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The Difference between a Trade Mark Assignment and a Trade Mark Licence

As the owner of a trade mark, you have exclusive privileges in relation to your trade mark and the right to prevent other people from using your mark. However, there are instances when you can “exploit” your trade mark and allow others to use it either through a trade mark assignment or a trade mark licence.

What are the differences?

If you are not familiar with these terms, you can easily mistake one for the other. Good news is, there are distinct characteristics that can differentiate a trade mark assignment from a trade mark licence.

Before we get into the differences, you should note the terminology for the parties involved in these types of transactions. For an assignment, you refer to the “assignor” (or owner of the trade mark) and the “assignee”. For a trade mark licence, you refer to the “licensor”, the person who grants the licence, and the licensee, the recipient of the grant or the one who receives permission to use the trade mark.

The right to use a trade mark under a licence

The licensor grants to the licensee a temporary right to use the trade mark for some specific purpose in exchange for a certain amount of money or royalties. The licensor retains ownership of the trade mark and the licence agreement can contain specific restrictions such as the length of time of the licence, the territory where the licence may apply, or whether the licence will be exclusive or non-exclusive, etc. It is important to remember that a licence is also an agreement and establishes the expectations of the parties concerning the use of the trade mark. Because a license is fundamentally a contract, it is important to define the scope of the boundaries of the use of the mark, covering important parameters, for example, as to the term of use, payment, exclusivity, revocability, field of use, territory and revocability.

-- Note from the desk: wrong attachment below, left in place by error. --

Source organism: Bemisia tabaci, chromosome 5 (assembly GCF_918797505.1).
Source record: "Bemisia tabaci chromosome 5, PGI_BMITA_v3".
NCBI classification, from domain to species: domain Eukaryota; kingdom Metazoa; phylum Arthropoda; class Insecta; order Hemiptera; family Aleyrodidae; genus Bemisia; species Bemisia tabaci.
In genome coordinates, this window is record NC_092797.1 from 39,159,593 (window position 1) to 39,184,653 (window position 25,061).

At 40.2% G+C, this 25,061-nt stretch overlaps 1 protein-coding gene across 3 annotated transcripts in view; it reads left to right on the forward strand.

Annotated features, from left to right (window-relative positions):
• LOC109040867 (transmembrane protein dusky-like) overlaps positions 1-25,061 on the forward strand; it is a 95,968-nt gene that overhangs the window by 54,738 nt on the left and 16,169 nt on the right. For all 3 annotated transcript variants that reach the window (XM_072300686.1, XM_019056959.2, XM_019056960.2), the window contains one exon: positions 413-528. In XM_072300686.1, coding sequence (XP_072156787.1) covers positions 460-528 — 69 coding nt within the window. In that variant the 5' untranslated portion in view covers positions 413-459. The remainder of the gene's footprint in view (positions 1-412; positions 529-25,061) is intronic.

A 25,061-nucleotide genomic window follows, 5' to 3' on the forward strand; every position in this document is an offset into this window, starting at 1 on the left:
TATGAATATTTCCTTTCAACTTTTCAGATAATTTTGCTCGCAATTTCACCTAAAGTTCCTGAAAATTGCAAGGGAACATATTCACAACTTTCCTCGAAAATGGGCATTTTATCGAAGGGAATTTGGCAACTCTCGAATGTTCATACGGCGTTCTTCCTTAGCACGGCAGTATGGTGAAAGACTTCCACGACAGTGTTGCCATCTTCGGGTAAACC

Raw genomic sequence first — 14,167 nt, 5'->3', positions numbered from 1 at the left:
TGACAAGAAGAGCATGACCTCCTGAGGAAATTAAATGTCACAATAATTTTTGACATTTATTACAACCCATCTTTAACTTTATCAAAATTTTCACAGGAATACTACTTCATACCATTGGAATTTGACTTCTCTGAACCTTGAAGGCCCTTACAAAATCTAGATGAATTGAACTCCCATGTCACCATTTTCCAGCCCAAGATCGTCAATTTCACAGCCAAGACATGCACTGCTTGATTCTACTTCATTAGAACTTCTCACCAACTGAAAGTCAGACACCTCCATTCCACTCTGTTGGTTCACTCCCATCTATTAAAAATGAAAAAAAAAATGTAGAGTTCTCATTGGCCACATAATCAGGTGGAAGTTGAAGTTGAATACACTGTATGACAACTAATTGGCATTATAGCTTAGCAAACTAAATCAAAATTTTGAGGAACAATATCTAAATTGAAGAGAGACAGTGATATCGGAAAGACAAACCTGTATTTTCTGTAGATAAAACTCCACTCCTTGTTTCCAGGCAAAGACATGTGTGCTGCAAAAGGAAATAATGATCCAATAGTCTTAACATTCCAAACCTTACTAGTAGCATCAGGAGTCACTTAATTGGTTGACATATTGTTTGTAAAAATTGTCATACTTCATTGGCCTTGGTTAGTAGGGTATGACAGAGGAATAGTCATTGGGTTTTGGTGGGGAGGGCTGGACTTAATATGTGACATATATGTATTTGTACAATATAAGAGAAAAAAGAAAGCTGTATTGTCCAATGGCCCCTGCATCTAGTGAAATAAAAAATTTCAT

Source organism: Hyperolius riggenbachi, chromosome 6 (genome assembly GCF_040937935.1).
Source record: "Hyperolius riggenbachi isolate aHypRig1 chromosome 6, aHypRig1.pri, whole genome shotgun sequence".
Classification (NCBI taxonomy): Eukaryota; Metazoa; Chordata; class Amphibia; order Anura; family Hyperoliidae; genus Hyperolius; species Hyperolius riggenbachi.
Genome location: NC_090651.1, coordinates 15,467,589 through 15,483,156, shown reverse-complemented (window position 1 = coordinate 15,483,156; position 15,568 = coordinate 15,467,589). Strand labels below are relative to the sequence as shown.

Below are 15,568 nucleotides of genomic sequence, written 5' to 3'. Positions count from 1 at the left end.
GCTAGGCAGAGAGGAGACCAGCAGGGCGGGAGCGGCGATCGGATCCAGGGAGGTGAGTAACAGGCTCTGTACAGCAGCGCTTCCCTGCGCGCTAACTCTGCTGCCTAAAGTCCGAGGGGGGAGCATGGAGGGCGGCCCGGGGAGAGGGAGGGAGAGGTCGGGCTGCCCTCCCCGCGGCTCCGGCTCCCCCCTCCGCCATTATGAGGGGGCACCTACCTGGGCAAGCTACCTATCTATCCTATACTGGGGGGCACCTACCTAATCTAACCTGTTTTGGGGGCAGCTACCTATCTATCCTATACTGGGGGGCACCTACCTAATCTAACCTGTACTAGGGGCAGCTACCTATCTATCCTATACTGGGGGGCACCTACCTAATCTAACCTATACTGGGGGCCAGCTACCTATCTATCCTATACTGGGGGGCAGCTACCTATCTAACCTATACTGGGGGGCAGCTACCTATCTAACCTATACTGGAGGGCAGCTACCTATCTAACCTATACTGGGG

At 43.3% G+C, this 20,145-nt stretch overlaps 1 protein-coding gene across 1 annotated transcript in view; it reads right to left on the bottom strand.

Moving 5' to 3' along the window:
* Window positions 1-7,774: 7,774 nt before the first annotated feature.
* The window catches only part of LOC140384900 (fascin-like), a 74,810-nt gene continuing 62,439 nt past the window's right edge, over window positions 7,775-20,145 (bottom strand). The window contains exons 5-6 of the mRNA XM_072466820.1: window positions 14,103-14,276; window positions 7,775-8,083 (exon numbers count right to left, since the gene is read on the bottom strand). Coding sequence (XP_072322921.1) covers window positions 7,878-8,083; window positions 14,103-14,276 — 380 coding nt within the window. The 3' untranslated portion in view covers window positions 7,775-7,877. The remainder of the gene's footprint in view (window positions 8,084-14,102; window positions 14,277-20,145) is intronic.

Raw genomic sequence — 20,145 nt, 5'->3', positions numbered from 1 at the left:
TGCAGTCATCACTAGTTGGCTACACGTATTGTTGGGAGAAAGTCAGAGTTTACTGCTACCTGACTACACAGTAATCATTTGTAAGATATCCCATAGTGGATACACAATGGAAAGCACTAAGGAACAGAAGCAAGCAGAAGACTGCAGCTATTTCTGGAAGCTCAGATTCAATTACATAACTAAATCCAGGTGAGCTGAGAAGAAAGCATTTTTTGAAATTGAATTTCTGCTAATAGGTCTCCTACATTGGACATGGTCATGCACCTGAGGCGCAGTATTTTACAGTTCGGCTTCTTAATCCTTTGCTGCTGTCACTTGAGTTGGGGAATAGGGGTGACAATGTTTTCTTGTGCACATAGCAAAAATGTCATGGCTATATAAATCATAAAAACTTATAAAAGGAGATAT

Assignment of a trade mark

An assignment deals with the sale of the trade mark. The assignor or owner of the trade mark permanently transfers the ownership of the trade mark to the assignee in the same way as you might buy or sell any asset. The assignee becomes the new owner of the trade mark and acquires full ownership – the rights, the title, and interest of the trade mark.

Agreement in writing

A trade mark licence or assignment does not need to be in writing although it is good practice to do so because the parties want to clearly document their intentions.

Notification process

A trade mark licence does not require filing of a notification with IP Australia because it is a private agreement between the licensor and the licensee.

An application for transfer of trade mark ownership must be filed with IP Australia. Once the form with the records of assignment are received by the Registrar at IP Australia, the assignee’s ownership becomes official on the Trade Marks Register. IP Australia, in turn, will publish the assignment and all its details in the Official Journal of Trademarks and the new owner of the trade mark will appear on the register at IP Australia.

Take away points:

  • The licence of a trade mark trade mark authorizes the licensee with a temporary right to use the trade mark whereas, an assignment of trade mark permanently transfers ownership from the assignor to the assignee.
  • It is good practice to record both a license of and an assignment of a trade mark in writing.
  • An application for transfer of ownership of a trade mark must be filed at IP Australia in order to update the ownership of the trade mark with the trade marks office and make it official.


Jaclyn-Mae Floro, BCompSc

Contact W3IP Law on 1300 776 614 or 0451 951 528 for more information about any of our services or get in touch at

Disclaimer. The material in this post represents general information only and should not be taken to be legal advice.

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